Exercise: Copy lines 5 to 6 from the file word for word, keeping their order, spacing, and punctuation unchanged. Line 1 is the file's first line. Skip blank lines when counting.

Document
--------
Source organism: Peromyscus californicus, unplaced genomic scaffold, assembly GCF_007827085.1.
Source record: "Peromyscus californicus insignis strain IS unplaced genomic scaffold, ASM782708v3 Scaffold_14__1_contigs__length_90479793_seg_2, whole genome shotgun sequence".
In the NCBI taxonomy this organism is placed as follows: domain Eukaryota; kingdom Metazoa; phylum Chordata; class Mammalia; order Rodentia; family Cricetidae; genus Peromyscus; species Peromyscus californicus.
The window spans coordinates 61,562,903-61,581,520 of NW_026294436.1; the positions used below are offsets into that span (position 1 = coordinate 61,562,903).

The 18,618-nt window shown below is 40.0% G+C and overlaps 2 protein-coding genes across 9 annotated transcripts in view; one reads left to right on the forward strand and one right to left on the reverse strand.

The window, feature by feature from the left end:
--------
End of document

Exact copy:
The 18,618-nt window shown below is 40.0% G+C and overlaps 2 protein-coding genes across 9 annotated transcripts in view; one reads left to right on the forward strand and one right to left on the reverse strand.

The window, feature by feature from the left end: